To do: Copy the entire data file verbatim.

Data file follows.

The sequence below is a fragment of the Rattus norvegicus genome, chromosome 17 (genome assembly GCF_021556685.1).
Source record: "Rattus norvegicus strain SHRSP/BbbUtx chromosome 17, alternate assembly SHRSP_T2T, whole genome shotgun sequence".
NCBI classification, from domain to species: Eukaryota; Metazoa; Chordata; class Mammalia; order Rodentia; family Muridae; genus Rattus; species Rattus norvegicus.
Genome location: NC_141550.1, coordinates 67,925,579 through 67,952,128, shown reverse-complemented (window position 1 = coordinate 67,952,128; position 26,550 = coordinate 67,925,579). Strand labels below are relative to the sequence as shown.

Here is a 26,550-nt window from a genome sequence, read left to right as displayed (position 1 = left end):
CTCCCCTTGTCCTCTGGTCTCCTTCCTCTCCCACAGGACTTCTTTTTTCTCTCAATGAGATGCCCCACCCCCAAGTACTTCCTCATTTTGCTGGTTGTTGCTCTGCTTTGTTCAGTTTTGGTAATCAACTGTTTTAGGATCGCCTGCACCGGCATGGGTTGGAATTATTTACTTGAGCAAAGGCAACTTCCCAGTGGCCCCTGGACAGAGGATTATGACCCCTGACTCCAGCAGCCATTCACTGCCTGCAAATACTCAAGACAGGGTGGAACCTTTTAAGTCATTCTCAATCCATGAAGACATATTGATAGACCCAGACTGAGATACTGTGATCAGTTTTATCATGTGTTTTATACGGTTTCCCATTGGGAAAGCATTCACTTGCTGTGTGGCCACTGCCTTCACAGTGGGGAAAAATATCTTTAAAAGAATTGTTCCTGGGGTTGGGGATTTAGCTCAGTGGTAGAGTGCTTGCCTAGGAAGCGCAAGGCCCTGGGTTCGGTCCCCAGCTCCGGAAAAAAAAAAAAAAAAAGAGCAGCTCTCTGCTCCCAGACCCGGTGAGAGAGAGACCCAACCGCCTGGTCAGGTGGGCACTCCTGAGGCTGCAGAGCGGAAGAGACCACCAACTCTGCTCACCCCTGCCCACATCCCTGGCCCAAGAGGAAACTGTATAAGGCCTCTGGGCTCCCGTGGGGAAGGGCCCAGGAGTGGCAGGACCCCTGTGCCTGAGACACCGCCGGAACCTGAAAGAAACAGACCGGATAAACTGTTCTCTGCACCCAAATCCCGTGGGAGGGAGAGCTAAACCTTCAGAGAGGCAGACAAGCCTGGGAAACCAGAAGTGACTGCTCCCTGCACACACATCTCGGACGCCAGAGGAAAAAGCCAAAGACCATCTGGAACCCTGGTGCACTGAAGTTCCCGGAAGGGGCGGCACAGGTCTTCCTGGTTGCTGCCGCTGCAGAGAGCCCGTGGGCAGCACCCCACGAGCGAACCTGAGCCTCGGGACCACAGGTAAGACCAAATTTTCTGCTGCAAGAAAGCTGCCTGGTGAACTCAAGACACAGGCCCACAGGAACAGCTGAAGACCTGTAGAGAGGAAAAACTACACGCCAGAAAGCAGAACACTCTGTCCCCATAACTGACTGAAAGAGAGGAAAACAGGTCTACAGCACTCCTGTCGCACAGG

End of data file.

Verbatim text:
The sequence below is a fragment of the Rattus norvegicus genome, chromosome 17 (genome assembly GCF_021556685.1).
Source record: "Rattus norvegicus strain SHRSP/BbbUtx chromosome 17, alternate assembly SHRSP_T2T, whole genome shotgun sequence".
NCBI classification, from domain to species: Eukaryota; Metazoa; Chordata; class Mammalia; order Rodentia; family Muridae; genus Rattus; species Rattus norvegicus.
Genome location: NC_141550.1, coordinates 67,925,579 through 67,952,128, shown reverse-complemented (window position 1 = coordinate 67,952,128; position 26,550 = coordinate 67,925,579). Strand labels below are relative to the sequence as shown.

Here is a 26,550-nt window from a genome sequence, read left to right as displayed (position 1 = left end):
CTCCCCTTGTCCTCTGGTCTCCTTCCTCTCCCACAGGACTTCTTTTTTCTCTCAATGAGATGCCCCACCCCCAAGTACTTCCTCATTTTGCTGGTTGTTGCTCTGCTTTGTTCAGTTTTGGTAATCAACTGTTTTAGGATCGCCTGCACCGGCATGGGTTGGAATTATTTACTTGAGCAAAGGCAACTTCCCAGTGGCCCCTGGACAGAGGATTATGACCCCTGACTCCAGCAGCCATTCACTGCCTGCAAATACTCAAGACAGGGTGGAACCTTTTAAGTCATTCTCAATCCATGAAGACATATTGATAGACCCAGACTGAGATACTGTGATCAGTTTTATCATGTGTTTTATACGGTTTCCCATTGGGAAAGCATTCACTTGCTGTGTGGCCACTGCCTTCACAGTGGGGAAAAATATCTTTAAAAGAATTGTTCCTGGGGTTGGGGATTTAGCTCAGTGGTAGAGTGCTTGCCTAGGAAGCGCAAGGCCCTGGGTTCGGTCCCCAGCTCCGGAAAAAAAAAAAAAAAAAGAGCAGCTCTCTGCTCCCAGACCCGGTGAGAGAGAGACCCAACCGCCTGGTCAGGTGGGCACTCCTGAGGCTGCAGAGCGGAAGAGACCACCAACTCTGCTCACCCCTGCCCACATCCCTGGCCCAAGAGGAAACTGTATAAGGCCTCTGGGCTCCCGTGGGGAAGGGCCCAGGAGTGGCAGGACCCCTGTGCCTGAGACACCGCCGGAACCTGAAAGAAACAGACCGGATAAACTGTTCTCTGCACCCAAATCCCGTGGGAGGGAGAGCTAAACCTTCAGAGAGGCAGACAAGCCTGGGAAACCAGAAGTGACTGCTCCCTGCACACACATCTCGGACGCCAGAGGAAAAAGCCAAAGACCATCTGGAACCCTGGTGCACTGAAGTTCCCGGAAGGGGCGGCACAGGTCTTCCTGGTTGCTGCCGCTGCAGAGAGCCCGTGGGCAGCACCCCACGAGCGAACCTGAGCCTCGGGACCACAGGTAAGACCAAATTTTCTGCTGCAAGAAAGCTGCCTGGTGAACTCAAGACACAGGCCCACAGGAACAGCTGAAGACCTGTAGAGAGGAAAAACTACACGCCAGAAAGCAGAACACTCTGTCCCCATAACTGACTGAAAGAGAGGAAAACAGGTCTACAGCACTCCTGTCGCACAGG